At first, after the injury, I couldn’t hear anything. It was dead silence and I had to communicate through typing on a laptop or trying to lip read. Then I received a hearing aid, but the sound was nothing like I thought things should sound like. It was hard to talk to anyone and most things needed repeating about 4 or 5 times. Together with my consultant Richard Irving from Queen Elizabeth’s Hospital (Selly Oaks Hospital at the time), I considered my options and chose to have a Cochlear Nucleus 5 implant.
Unlike hearing aids, which simply amplify sound at the outer ear, a cochlear implant can bypass the damaged part of the ear to directly stimulate the hair cells within the cochlea.
Chris comments on life after his implant:
I never imagined I would end up being able to hear almost everything through it. With the implant I can hear very well in most situations. It has even enabled me to go to university, hear lectures properly and learn the same way as everyone else.
In April, I climbed to Mount Everest basecamp to raise money for Walking With The Wounded. From there my fellow Walking with the Wounded team member, Andy Hawkins, and I ascended Mount Lobuche, a neighbouring mountain standing an incredible 6119 metres high. My implant worked perfectly, even at high altitudes, and enabled me to communicate effectively with our Sherpa guides. If I had not been able to communicate with them, I would not have been able to safely climb.
For more information about Chris’ Cochlear implant technology, please visit: http://www.cochlear.com/uk/nucleus-system
Q&A with Chris
1. Were there any particularly difficult challenges during the trek? What were they?
As always, the altitude was tough to deal with - constant headaches and loss of appetite at a time when you really need the calories is tough to handle. From our previous training I knew what to expect though, and handled it well. Mount Lobuche itself was quite a tough mountain to climb, with a very steep ascent coupled with bits of ice and rock which made it a bit tricky with the crampons [traction devices]. I slipped several times but thoroughly enjoyed it.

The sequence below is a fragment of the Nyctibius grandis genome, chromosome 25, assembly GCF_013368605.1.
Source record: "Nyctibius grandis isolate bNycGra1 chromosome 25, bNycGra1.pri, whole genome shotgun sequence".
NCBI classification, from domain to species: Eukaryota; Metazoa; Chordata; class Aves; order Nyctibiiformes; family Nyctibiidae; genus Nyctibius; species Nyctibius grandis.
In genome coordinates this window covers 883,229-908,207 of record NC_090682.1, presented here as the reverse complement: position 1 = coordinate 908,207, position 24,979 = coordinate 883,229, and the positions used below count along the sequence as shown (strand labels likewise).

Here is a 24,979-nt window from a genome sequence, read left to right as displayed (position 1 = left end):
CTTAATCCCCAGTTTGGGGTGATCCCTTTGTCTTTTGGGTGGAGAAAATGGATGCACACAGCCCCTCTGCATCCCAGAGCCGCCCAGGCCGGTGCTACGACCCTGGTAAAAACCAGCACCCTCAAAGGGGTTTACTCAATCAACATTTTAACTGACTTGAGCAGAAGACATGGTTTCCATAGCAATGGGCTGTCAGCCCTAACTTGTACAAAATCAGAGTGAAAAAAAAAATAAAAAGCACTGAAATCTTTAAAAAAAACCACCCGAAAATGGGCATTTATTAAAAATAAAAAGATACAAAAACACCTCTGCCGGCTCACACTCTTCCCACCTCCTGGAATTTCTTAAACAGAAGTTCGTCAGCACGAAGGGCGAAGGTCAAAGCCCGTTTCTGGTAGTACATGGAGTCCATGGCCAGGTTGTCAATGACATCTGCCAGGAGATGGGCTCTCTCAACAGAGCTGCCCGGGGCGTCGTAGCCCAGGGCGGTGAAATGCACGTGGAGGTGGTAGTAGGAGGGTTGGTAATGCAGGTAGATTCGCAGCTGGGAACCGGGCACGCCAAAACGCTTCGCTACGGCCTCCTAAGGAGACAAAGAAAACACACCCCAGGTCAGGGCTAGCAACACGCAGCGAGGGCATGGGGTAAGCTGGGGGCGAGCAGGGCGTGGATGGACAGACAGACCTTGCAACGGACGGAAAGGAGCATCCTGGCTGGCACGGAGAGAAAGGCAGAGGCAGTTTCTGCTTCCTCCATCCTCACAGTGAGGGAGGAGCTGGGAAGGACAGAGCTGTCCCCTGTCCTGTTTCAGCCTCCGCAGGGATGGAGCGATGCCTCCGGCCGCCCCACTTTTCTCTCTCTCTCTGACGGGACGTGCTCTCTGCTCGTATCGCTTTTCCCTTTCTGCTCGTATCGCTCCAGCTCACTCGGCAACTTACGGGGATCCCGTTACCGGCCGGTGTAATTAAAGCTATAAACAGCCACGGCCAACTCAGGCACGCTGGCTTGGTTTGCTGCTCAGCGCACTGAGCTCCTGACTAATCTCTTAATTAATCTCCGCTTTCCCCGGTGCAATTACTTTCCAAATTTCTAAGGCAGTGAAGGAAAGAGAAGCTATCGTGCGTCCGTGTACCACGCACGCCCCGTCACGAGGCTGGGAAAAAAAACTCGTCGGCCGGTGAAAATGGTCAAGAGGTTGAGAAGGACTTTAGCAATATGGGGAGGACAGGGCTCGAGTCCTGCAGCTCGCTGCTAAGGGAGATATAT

2. What were some of the highlights of the trek?
The first view of Everest is amazing. Our first sighting was about half way from Lukla, where we began our trek, to Everest. Even at that distance it is spectacular. From the top of Mount Lobuche, you can see a great deal of the mountain range, the best view I’ve ever experienced and certainly worth going all that way for.
3. What was it like trekking with other members of WWTW?
I only trekked in with one other member, Andy Hawkins, and from our time on Manaslu together we knew each other well. When things get a bit tough, having a good friend there helps to raise spirits.
4. Describe how you felt when you reached base camp.
I enjoyed the trek to basecamp and was very pleased when I got there. I was a bit apprehensive as I would be going back down the valley to climb Mount Lobuche only three days after. All the news we had was that it’s a tricky mountain to climb.
5. Describe how you felt when you reached the top of Mount Lobuche.
Very relieved. It was quite a tough climb and going down is always easier, but at the same time I had never seen a view like it - Everest was right in front of me, with a little bit of cloud surrounding the summit and a number of other huge mountains off in the distance.